I’ve always had massive respect and admiration for the guys over at CPB – I love 90% of their work, they continually create culture with the work they do for brands like Burger King, Domino’s, VW and even most recently on Microsoft and Nike +. I came across the key elements of their creative brief which i think are fantastic, as they really lay the foundations for culture creating ideas that generate mass buzz and engagement.
The key difference with other agency briefing formats is that they focus on ‘tensions in culture’ and a key ‘Question’ to be answered, rather than a focus on messaging. From listening to Suzanne Powers speak (Crispins Global strategy head) Crispin may go into a creative briefing with numerous ‘questions’ to be answered.
.Here are the key elements to their brief:
AT A GLANCE
- What is the most relevant and differentiating idea that will surprise consumers or challenge their current thinking of the brand?
- What is the psychological, social or cultural tension associated with this idea? What makes our target tense about the idea?
Cultural truths are always moving, so tensions are everywhere. The most interesting tension needs to make you squirm a bit. That’s where energy lies.
- What is the question we need to answer to complete this assignment?
The question should release the tension by shifting culture, making it controversial and related to the product truth. If it wouldn’t generate conversation over dinner, it’s not big or provocative enough.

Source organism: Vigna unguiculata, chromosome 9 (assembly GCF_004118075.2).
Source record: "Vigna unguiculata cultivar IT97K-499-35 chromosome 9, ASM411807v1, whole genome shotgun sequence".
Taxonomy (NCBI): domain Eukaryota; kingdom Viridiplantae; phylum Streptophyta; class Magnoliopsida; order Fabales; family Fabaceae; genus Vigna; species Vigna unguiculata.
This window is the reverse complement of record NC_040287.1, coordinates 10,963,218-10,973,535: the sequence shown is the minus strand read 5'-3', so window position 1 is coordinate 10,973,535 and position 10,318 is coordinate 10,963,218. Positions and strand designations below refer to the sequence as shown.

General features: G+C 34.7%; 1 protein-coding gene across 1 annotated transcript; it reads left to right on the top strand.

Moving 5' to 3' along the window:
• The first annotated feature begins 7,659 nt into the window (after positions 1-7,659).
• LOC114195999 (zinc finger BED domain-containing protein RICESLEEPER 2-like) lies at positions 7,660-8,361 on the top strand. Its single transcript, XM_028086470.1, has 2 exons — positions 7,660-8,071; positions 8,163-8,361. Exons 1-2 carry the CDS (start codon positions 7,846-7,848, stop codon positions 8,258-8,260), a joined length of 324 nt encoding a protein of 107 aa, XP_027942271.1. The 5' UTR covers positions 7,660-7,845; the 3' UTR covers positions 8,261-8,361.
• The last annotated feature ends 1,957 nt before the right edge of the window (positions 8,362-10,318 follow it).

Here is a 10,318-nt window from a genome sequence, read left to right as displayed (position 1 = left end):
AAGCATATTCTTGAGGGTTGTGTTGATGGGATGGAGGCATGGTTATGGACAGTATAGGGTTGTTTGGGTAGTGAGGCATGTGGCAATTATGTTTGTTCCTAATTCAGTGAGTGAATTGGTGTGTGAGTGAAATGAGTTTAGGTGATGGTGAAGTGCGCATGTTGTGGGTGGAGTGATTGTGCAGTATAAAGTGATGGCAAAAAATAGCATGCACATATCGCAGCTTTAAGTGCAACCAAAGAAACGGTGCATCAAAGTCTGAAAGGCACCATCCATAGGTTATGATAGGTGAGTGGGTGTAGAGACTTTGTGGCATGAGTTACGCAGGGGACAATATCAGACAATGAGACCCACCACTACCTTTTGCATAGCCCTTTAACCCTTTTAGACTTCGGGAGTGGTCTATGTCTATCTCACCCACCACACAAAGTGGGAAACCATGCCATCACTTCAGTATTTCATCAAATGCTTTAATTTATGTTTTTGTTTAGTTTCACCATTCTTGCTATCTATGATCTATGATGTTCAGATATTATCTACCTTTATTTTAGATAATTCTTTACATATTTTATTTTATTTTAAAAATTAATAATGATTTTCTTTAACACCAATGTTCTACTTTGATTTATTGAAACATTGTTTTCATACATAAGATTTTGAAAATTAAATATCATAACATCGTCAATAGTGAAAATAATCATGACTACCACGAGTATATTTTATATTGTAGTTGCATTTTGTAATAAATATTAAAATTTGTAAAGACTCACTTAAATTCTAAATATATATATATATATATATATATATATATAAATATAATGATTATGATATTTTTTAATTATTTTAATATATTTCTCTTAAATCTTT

- What about the brand could help us start a dialogue between the brand and our consumers, among our target and/or within pop culture?
The reason I like this briefing format so much is that is is so different to that of 90% of the other agencies in the world which typically talk through Problem, Target, Insight, Proposition/Comms Challenge, RTB, Creative Though Starters, Brand Personality. It’s also maybe why there work polarises as their starting point is all about picking tensions in culture that the brand can contribute/start a conversation in culture around.
The other interesting point of note, is the fact that creative ideas at CPB are always presented back as news headlines or press releases. Getting talked about in culture is an unfair business advantage and what brands are constantly searching for in the social age.